Brussels, 06 Jun 2003
The Council and the European Parliament, in the framework of the co-decision procedure, have been able to reach agreement in second reading on the Regulation concerning the transboundary movements of genetically modified organisms (GMOs). The agreement was endorsed by the Parliament on 4 June (majority of votes cast). The Council is expected to formally confirm the outcome at a forthcoming meeting (qualified majority voting procedure), most probably before the end of this month.
The proposal is designed to implement in the Community, part of the Cartagena Protocol on Bio- safety1. While existing Community legislation covers to a large extent imports and trade in GMOs, the proposal is intended to fulfil the requirements under the Protocol on exporters by establishing a common system of notification and information for transboundary movements of GMOs. In June 2000 the Community decided to become a Party to the Protocol.
The following main issues were settled between the two institutions:
1- Prior consent for import: exporters should await the prior written express consent of the Party or non-Party of import2 before proceeding with the first transboundary movement of a GMO intended for deliberate release into the environment;
2- Pharmaceuticals: pharmaceutical products for humans that are addressed by other international agreements or organisations, to which the Community or the relevant Member State is a Party or a member, are excluded from the Regulation's scope;
3- Access to environmental information: exporters are requested to keep for a period of five years the notification sent to the competent authority of the Party or non-Party of import, prior to the first transboundary movement of a GMO. The notification, comprised inter alia of the names and contact details of the exporter and importer, must be copied to the competent authority in the Member State from which the GMO is exported, as well as to the European Commission. The Commission may be requested to make those copies available to the general public, in accordance with the Union's rules on access to environmental information. 3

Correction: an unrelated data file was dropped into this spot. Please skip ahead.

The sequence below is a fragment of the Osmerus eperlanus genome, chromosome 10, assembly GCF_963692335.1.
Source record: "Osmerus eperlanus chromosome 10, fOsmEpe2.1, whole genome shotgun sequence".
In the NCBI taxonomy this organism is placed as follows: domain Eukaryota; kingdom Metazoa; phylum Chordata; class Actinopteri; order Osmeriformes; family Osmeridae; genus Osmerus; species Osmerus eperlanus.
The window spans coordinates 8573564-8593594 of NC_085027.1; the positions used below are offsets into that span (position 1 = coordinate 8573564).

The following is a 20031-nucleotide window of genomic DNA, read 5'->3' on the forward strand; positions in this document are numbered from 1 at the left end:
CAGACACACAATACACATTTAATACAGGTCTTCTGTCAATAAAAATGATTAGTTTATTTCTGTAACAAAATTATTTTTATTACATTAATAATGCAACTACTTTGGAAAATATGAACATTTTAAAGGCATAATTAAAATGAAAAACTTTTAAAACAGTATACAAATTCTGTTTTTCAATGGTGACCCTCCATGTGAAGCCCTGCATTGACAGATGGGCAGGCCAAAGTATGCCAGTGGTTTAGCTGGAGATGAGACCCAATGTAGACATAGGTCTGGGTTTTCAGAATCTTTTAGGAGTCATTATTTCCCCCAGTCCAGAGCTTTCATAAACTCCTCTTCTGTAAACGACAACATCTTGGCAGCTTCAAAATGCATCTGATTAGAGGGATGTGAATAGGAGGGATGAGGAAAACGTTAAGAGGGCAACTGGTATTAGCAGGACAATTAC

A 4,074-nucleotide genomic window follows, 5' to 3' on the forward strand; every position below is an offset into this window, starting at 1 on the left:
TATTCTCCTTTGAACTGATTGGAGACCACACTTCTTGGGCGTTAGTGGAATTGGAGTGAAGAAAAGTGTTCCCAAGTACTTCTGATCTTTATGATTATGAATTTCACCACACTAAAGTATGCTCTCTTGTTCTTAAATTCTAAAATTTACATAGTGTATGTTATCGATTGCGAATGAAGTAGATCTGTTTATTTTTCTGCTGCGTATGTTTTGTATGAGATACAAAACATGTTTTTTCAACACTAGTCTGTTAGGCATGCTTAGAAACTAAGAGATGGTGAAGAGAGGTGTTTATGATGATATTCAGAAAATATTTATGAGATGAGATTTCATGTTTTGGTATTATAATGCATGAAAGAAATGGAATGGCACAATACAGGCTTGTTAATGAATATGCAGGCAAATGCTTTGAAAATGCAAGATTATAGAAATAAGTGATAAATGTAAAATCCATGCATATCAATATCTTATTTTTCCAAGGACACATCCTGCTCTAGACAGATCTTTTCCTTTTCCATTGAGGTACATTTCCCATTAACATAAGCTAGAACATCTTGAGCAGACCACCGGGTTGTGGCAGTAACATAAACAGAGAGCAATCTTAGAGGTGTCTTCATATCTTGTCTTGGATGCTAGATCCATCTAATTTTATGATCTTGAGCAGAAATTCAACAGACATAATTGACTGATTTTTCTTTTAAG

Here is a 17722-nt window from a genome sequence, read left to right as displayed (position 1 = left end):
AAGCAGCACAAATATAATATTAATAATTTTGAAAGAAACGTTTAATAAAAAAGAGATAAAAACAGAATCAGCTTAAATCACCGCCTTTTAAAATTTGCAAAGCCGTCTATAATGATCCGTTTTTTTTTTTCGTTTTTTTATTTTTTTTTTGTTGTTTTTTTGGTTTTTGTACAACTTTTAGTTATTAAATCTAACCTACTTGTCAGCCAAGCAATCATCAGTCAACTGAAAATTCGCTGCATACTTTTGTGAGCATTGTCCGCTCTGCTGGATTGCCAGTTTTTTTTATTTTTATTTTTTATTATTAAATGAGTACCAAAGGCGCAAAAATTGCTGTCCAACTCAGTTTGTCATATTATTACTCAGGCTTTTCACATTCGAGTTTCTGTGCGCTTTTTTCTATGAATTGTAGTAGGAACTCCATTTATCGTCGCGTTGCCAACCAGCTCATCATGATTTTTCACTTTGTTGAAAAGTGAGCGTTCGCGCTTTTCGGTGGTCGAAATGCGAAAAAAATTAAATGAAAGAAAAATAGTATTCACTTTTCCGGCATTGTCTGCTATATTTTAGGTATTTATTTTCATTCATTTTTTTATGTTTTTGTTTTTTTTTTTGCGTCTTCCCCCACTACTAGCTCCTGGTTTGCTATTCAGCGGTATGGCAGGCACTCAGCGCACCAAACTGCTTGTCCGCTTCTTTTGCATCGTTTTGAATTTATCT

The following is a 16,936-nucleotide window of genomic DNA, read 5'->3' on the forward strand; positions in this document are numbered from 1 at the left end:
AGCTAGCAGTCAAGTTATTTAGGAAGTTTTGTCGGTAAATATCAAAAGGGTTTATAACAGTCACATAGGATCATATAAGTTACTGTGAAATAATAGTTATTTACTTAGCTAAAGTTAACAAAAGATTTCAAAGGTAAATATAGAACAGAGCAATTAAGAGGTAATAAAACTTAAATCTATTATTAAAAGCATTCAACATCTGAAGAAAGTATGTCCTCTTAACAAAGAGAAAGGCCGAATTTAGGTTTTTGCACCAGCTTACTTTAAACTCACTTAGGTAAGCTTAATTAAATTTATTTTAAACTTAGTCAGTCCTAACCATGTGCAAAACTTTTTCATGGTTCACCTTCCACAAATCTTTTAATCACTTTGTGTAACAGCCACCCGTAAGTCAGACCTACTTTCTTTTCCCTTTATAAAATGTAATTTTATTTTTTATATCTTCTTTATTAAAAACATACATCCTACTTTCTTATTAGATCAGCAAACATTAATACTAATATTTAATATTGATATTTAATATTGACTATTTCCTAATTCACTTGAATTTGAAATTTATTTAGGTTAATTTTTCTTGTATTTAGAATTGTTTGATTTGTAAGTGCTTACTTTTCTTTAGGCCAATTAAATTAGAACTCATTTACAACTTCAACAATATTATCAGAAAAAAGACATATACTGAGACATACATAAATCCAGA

Since current Community legislation does not contain requirements for exports of GMOs to third countries (i.e. countries outside the Union), the Regulation is seen as an important common legal framework to regulate such exports. It is considered of particular relevance in enabling developing countries, or countries with economies in transition, to take informed decisions when importing GMOs.
Moreover, with regard to the identification of GMOs in mixtures, the aim of the proposal is to provide for consistency with Directive 2001/18/EC on the deliberate release into the environment of GMOs and with other current or future Community legislation covering traceability, labelling and identification of such GMOs.
It is recalled that the Council formally adopted its common position on the proposed Regulation on 4 March 2003 (for further details see Press Release 6677/03).